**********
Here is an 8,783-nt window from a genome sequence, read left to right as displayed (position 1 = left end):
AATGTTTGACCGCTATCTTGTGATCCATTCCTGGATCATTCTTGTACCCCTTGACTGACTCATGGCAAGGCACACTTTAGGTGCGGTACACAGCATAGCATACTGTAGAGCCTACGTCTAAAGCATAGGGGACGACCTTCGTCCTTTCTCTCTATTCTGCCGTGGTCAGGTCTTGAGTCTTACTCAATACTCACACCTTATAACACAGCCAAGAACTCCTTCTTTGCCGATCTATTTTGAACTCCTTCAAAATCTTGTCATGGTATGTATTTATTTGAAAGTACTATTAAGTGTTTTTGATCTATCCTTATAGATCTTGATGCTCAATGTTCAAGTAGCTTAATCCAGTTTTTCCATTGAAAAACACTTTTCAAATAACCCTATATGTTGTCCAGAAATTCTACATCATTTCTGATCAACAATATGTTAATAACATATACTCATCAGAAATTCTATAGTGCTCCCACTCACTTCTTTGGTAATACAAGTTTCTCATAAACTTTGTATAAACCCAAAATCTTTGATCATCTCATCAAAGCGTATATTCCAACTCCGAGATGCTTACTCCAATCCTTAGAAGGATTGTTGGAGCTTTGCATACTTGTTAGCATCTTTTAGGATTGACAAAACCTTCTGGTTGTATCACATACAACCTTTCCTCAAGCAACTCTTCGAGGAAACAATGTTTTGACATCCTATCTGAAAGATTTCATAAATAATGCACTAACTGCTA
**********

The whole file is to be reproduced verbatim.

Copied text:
Here is an 8,783-nt window from a genome sequence, read left to right as displayed (position 1 = left end):
AATGTTTGACCGCTATCTTGTGATCCATTCCTGGATCATTCTTGTACCCCTTGACTGACTCATGGCAAGGCACACTTTAGGTGCGGTACACAGCATAGCATACTGTAGAGCCTACGTCTAAAGCATAGGGGACGACCTTCGTCCTTTCTCTCTATTCTGCCGTGGTCAGGTCTTGAGTCTTACTCAATACTCACACCTTATAACACAGCCAAGAACTCCTTCTTTGCCGATCTATTTTGAACTCCTTCAAAATCTTGTCATGGTATGTATTTATTTGAAAGTACTATTAAGTGTTTTTGATCTATCCTTATAGATCTTGATGCTCAATGTTCAAGTAGCTTAATCCAGTTTTTCCATTGAAAAACACTTTTCAAATAACCCTATATGTTGTCCAGAAATTCTACATCATTTCTGATCAACAATATGTTAATAACATATACTCATCAGAAATTCTATAGTGCTCCCACTCACTTCTTTGGTAATACAAGTTTCTCATAAACTTTGTATAAACCCAAAATCTTTGATCATCTCATCAAAGCGTATATTCCAACTCCGAGATGCTTACTCCAATCCTTAGAAGGATTGTTGGAGCTTTGCATACTTGTTAGCATCTTTTAGGATTGACAAAACCTTCTGGTTGTATCACATACAACCTTTCCTCAAGCAACTCTTCGAGGAAACAATGTTTTGACATCCTATCTGAAAGATTTCATAAATAATGCACTAACTGCTA